"The advance allows the particles to be placed deeper within biological tissue, which could aid with cancer diagnosis or monitoring. Fluorescent sensors, which can be used to label and image a wide variety of molecules, offer a unique glimpse inside living cells. However, they typically can only be used in cells grown in a lab dish or in tissues close to the surface of the body, because their signal is lost when they are implanted too deeply. MIT engineers have now come up with a way to overcome that limitation. Using a novel photonic technique they developed for exciting any fluorescent sensor, they were able to dramatically improve the fluorescent signal. With this approach, the researchers showed they could implant sensors as deep as 5.5 centimeters in tissue and still get a strong signal." [...]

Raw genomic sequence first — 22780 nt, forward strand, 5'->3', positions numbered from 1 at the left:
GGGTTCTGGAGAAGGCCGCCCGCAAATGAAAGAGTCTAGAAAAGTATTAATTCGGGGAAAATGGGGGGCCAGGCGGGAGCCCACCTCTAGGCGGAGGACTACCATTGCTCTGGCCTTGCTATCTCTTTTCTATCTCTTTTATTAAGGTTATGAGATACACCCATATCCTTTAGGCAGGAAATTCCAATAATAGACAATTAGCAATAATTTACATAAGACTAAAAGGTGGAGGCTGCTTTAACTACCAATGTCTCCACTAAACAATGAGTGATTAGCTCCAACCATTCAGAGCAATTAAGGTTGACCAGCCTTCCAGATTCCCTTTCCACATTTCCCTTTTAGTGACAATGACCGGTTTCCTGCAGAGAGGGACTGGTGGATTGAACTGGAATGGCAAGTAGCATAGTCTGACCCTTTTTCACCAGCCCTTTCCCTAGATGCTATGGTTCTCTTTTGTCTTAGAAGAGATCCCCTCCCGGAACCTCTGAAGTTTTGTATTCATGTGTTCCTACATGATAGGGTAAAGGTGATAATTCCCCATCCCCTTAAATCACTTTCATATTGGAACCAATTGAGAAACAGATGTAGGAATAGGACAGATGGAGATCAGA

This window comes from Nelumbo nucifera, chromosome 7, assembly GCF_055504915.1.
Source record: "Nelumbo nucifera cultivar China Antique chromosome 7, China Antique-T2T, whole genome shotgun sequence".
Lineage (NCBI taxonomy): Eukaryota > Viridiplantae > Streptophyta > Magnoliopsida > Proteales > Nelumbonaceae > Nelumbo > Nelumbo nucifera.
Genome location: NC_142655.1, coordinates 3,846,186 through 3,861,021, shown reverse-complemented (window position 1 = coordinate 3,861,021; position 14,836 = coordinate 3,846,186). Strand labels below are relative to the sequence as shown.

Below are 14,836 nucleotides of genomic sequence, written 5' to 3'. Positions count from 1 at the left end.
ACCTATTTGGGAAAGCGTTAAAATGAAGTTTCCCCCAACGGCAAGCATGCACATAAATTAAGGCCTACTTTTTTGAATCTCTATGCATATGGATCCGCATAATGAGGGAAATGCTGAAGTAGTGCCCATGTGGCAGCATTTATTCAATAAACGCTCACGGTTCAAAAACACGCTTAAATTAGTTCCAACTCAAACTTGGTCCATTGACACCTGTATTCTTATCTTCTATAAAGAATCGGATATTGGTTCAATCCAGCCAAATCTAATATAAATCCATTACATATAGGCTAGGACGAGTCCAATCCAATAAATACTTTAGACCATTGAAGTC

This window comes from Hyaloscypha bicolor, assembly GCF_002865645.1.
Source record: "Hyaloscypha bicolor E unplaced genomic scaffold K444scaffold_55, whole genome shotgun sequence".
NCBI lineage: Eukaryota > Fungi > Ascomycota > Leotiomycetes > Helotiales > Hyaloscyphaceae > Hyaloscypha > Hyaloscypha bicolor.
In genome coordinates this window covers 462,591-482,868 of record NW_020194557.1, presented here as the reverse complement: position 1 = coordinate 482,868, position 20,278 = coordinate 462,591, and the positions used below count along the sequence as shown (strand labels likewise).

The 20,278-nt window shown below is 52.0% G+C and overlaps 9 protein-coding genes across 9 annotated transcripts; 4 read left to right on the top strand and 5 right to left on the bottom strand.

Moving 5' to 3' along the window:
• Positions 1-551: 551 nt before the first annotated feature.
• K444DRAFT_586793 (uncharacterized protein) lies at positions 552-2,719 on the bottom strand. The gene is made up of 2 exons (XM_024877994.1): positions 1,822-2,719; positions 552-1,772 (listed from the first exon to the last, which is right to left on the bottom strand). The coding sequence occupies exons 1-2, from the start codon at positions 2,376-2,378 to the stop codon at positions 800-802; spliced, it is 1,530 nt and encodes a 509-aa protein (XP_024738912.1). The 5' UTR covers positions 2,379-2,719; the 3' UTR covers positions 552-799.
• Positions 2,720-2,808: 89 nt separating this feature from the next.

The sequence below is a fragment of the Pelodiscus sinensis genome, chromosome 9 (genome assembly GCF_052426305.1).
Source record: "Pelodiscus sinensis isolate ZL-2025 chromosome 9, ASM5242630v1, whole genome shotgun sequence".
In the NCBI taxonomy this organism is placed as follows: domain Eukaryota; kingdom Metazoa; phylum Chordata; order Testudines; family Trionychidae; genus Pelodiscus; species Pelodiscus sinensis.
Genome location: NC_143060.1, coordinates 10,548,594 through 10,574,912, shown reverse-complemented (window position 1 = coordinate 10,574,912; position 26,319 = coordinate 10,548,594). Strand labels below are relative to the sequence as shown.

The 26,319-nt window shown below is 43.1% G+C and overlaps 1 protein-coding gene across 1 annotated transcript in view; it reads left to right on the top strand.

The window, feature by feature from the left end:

"For the first time, an entirely new class of super-reactive chemical compounds has been discovered under atmospheric conditions. Researchers from the University of Copenhagen, in close collaboration with international colleagues, have documented the formation of so-called trioxides – an extremely oxidizing chemical compound that likely affects both human health and our global climate. A commonly known chemical compound is hydrogen peroxide. All peroxides have two oxygen atoms attached to each other, making them highly reactive and often flammable and explosive. They are used for everything from whitening teeth and hair, to cleaning wounds and even as rocket fuel. But peroxides are also found in the air surrounding us." [...]